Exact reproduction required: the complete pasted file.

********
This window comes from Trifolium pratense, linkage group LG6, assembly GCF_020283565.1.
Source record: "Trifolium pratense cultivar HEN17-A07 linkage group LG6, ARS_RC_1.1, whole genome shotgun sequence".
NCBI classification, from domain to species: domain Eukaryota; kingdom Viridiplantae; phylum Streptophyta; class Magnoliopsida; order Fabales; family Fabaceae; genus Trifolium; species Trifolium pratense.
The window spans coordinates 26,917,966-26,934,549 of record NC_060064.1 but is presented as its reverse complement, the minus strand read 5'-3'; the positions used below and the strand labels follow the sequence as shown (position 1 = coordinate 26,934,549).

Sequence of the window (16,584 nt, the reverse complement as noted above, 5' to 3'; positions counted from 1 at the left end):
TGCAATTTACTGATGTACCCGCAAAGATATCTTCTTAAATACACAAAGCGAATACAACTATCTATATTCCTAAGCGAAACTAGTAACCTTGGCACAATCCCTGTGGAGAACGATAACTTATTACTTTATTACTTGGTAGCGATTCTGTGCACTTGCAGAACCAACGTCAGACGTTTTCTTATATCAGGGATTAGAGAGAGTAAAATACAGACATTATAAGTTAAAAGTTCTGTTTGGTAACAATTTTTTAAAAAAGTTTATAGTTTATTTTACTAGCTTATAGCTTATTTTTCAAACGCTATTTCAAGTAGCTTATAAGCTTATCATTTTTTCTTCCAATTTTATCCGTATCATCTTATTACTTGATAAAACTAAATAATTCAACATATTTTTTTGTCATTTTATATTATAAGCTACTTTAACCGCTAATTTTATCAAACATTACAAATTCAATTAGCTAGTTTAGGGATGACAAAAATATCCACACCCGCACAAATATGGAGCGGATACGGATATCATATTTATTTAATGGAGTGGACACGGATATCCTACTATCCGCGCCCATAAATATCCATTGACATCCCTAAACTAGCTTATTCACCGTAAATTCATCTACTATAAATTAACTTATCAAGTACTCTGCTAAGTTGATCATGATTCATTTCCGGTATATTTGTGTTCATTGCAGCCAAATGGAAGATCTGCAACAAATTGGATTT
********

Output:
This window comes from Trifolium pratense, linkage group LG6, assembly GCF_020283565.1.
Source record: "Trifolium pratense cultivar HEN17-A07 linkage group LG6, ARS_RC_1.1, whole genome shotgun sequence".
NCBI classification, from domain to species: domain Eukaryota; kingdom Viridiplantae; phylum Streptophyta; class Magnoliopsida; order Fabales; family Fabaceae; genus Trifolium; species Trifolium pratense.
The window spans coordinates 26,917,966-26,934,549 of record NC_060064.1 but is presented as its reverse complement, the minus strand read 5'-3'; the positions used below and the strand labels follow the sequence as shown (position 1 = coordinate 26,934,549).

Sequence of the window (16,584 nt, the reverse complement as noted above, 5' to 3'; positions counted from 1 at the left end):
TGCAATTTACTGATGTACCCGCAAAGATATCTTCTTAAATACACAAAGCGAATACAACTATCTATATTCCTAAGCGAAACTAGTAACCTTGGCACAATCCCTGTGGAGAACGATAACTTATTACTTTATTACTTGGTAGCGATTCTGTGCACTTGCAGAACCAACGTCAGACGTTTTCTTATATCAGGGATTAGAGAGAGTAAAATACAGACATTATAAGTTAAAAGTTCTGTTTGGTAACAATTTTTTAAAAAAGTTTATAGTTTATTTTACTAGCTTATAGCTTATTTTTCAAACGCTATTTCAAGTAGCTTATAAGCTTATCATTTTTTCTTCCAATTTTATCCGTATCATCTTATTACTTGATAAAACTAAATAATTCAACATATTTTTTTGTCATTTTATATTATAAGCTACTTTAACCGCTAATTTTATCAAACATTACAAATTCAATTAGCTAGTTTAGGGATGACAAAAATATCCACACCCGCACAAATATGGAGCGGATACGGATATCATATTTATTTAATGGAGTGGACACGGATATCCTACTATCCGCGCCCATAAATATCCATTGACATCCCTAAACTAGCTTATTCACCGTAAATTCATCTACTATAAATTAACTTATCAAGTACTCTGCTAAGTTGATCATGATTCATTTCCGGTATATTTGTGTTCATTGCAGCCAAATGGAAGATCTGCAACAAATTGGATTT